Grain prices have swayed back and forth this week thanks to some aggressive reactions to the U.S. Federal Reserve’s interest rate increase on Wednesday, as well as a little short-covering, and (barely) bullish weather concerns out of Brazil. Most of the complex ended the week lower though than it started, with oats being the biggest lower, but soybeans were the contrarian, gaining over 2.5% in Chicago on the week. While it’s suggested that around 10% of Mato Grosso’s soybean acres were reseeded due to dry/hot weather, the fact remains that the timing of these markets means a record crop of beans went into Brazil’s soil, meaning the country will still produce a big crop.
The “Fed” went out and raised rates to 0.25% on Wednesday, the first time the U.S. central banking authority has done so since 2006. They further provided guidance that U.S. interest rates will creep up to 1.75% by the end of 2016. The good news is that we’re still a far cry from the 1980s. The bad news is that it further strengthens the value of the U.S. dollar and since all commodities are priced in U.S. dollars, the futures board is feeling some pain.
Is raising rates the right move?
Other than Mexico & Chile, everyone else has lowered their interest rates (including the Bank of Canada, which has suggested it’s not opposed to negative interest rates). From a data standpoint, the U.S. isn’t necessarily outdoing itself – the Fed suggests that their economy is in its strongest expansionary cycle in the post-World War II era. Yet, a number of statistics suggest otherwise. The labour participation rate (the percentage of Americans employed and/or looking for work is its lowest since the late 1970s), for instance, and the industrial production & factory activity are all trending lower. And, history proves that raising interest rates in lower commodity price environments can lead to deflationary periods.
The Canadian Loonie has fallen almost 16% in the past year to now below 0.72 USD. This is mostly to do with the U.S. interest rate hike, but that decline is more than I expected because I did not anticipate the interest rate announcement to coincide with U.S. Congress removing their U.S. oil export ban, suggesting more oil will hit the market (great for oil trading companies, bad for major net exporters’ currencies, like Canada’s).
Where you should really watch what this interest rate move does is in the cash markets (yes, there is a difference between cash and futures grain prices). Basis levels have remained relatively stagnant, except in soybeans because of this week’s rally. Conversely, the decline of the Canadian Loonie has helped Canadian basis levels improve a bit. This in mind, it’s important to be cognizant of where basis levels were when the Loonie traded this low (specifically speaking about Dec 2008/Jan 2009 and pre-2005). Does the Loonie have more downside here? The question I’m asking is whether the market is already pricing in U.S. interest rates going to 1.75% by the end of 2016 and whether or not the Bank of Canada is going to start defending the Canada’s golden coin or not with their own monetary policy moves.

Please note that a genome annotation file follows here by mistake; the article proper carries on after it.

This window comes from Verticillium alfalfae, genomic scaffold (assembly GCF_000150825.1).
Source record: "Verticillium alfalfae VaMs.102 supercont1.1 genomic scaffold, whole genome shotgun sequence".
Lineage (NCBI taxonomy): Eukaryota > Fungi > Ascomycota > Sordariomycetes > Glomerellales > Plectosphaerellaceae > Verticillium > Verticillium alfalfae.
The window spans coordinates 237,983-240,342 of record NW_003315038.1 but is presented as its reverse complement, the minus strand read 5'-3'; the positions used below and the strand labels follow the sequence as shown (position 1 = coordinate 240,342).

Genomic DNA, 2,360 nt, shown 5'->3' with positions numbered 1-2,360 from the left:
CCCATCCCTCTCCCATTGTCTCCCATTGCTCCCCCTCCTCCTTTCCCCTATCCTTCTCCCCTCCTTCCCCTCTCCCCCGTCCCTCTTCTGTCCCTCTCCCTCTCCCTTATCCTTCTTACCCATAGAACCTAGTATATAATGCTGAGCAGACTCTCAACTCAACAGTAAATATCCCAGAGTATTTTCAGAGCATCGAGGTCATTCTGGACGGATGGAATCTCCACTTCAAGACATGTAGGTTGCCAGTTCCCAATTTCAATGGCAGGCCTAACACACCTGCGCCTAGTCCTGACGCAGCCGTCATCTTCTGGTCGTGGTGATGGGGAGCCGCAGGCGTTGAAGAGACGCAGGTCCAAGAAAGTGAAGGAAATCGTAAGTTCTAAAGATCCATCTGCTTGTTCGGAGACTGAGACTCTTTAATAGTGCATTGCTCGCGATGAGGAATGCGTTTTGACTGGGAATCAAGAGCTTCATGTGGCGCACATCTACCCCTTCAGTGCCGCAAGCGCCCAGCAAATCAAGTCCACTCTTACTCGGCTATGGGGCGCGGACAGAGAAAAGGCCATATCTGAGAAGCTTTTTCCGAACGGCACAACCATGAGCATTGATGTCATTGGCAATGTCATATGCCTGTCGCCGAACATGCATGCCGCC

Staying up with the cross-49th parallel relations, U.S. Congress is set to repeal their Country of Origin Labelling (COOL) before the holidays, instead of paying $1 Billion to Canada and a couple hundred million to Mexico. The question now surrounds whether or not U.S. meat buyers will go back to their pre-COOL demand levels (one would hope so, given the purchasing power of their dollar over the Loonie).
Update: COOL Repealed
Where the rate hike will have less of an effect is in Argentina, whose own central bank decided on Thursday to let their currency float, which resulted in the Argentine peso trading at about 13.5 to 1 US dollar by the end of trading (a loss of about 30% of its value in 1 day). Repeat: the Argentine peso lost 30% of its value in 1 day. Between this currency drop and the removal of wheat, corn, and beef export taxes, plus the reduction of soybean taxes, the agricultural industry in Argentina is more primed to export than anytime in the last 15 years. Keeping those aforementioned futures markets rallies in check will be the fact that Argentinian farmers are sitting on almost 13M tonnes of soybeans that will be sold before the start of harvest in late March, early April.
With oil prices falling, the Russian ruble has also pulled back, whereas the Eurodollar has strengthened, making E.U. wheat less competitive again, compared to wheat coming out of the Black Sea (the Ukraine Ag Ministry recently increased their grain export forecast to 36.8 million tonnes, a new record and up 6.4% over 2014/15). Staying in Europe, MARS, the EU’s crop-monitoring body, says that there are a number of regions in Eastern & Northern Europe where crops are more exposed to coming winter elements because of slow hardening/development.
Russian winter crop conditions going into dormancy are close to their long-term averages while the French winter wheat crop is seen heading into the dormancy phase in its best condition ever (a 3rd consecutive record wheat crop could be brewing there). However, with the milder winter experienced thus far in North America, concerns and questions abound as to whether or not Mother Nature is timing things up for a drier year here.